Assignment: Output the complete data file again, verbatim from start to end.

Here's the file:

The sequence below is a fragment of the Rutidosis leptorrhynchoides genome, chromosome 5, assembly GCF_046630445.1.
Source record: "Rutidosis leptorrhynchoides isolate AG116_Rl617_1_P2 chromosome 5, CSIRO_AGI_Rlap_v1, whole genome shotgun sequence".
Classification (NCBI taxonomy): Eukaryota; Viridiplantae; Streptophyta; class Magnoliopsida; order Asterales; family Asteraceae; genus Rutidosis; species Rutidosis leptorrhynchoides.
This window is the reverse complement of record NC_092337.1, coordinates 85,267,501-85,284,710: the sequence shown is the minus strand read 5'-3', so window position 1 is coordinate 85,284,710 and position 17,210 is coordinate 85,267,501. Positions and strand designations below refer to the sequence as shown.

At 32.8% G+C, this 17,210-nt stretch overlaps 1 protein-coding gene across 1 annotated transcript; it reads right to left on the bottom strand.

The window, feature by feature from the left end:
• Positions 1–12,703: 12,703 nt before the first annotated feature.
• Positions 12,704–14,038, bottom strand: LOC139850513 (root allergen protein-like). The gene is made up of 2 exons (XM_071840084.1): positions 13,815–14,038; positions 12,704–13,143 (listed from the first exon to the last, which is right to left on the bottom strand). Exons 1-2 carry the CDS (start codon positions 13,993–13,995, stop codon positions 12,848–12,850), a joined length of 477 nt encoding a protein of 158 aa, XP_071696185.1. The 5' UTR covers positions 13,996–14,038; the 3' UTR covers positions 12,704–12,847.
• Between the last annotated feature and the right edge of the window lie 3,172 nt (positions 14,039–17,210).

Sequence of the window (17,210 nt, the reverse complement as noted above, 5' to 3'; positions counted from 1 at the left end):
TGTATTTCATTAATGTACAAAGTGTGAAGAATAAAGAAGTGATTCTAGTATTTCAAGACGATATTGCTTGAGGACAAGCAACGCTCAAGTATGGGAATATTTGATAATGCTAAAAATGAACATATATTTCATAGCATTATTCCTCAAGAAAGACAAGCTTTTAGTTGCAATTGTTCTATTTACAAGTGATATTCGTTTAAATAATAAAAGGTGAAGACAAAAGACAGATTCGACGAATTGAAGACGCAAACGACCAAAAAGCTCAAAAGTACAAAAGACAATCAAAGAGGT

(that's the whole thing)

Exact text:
The sequence below is a fragment of the Rutidosis leptorrhynchoides genome, chromosome 5, assembly GCF_046630445.1.
Source record: "Rutidosis leptorrhynchoides isolate AG116_Rl617_1_P2 chromosome 5, CSIRO_AGI_Rlap_v1, whole genome shotgun sequence".
Classification (NCBI taxonomy): Eukaryota; Viridiplantae; Streptophyta; class Magnoliopsida; order Asterales; family Asteraceae; genus Rutidosis; species Rutidosis leptorrhynchoides.
This window is the reverse complement of record NC_092337.1, coordinates 85,267,501-85,284,710: the sequence shown is the minus strand read 5'-3', so window position 1 is coordinate 85,284,710 and position 17,210 is coordinate 85,267,501. Positions and strand designations below refer to the sequence as shown.

At 32.8% G+C, this 17,210-nt stretch overlaps 1 protein-coding gene across 1 annotated transcript; it reads right to left on the bottom strand.

The window, feature by feature from the left end:
• Positions 1–12,703: 12,703 nt before the first annotated feature.
• Positions 12,704–14,038, bottom strand: LOC139850513 (root allergen protein-like). The gene is made up of 2 exons (XM_071840084.1): positions 13,815–14,038; positions 12,704–13,143 (listed from the first exon to the last, which is right to left on the bottom strand). Exons 1-2 carry the CDS (start codon positions 13,993–13,995, stop codon positions 12,848–12,850), a joined length of 477 nt encoding a protein of 158 aa, XP_071696185.1. The 5' UTR covers positions 13,996–14,038; the 3' UTR covers positions 12,704–12,847.
• Between the last annotated feature and the right edge of the window lie 3,172 nt (positions 14,039–17,210).

Sequence of the window (17,210 nt, the reverse complement as noted above, 5' to 3'; positions counted from 1 at the left end):
TGTATTTCATTAATGTACAAAGTGTGAAGAATAAAGAAGTGATTCTAGTATTTCAAGACGATATTGCTTGAGGACAAGCAACGCTCAAGTATGGGAATATTTGATAATGCTAAAAATGAACATATATTTCATAGCATTATTCCTCAAGAAAGACAAGCTTTTAGTTGCAATTGTTCTATTTACAAGTGATATTCGTTTAAATAATAAAAGGTGAAGACAAAAGACAGATTCGACGAATTGAAGACGCAAACGACCAAAAAGCTCAAAAGTACAAAAGACAATCAAAGAGGT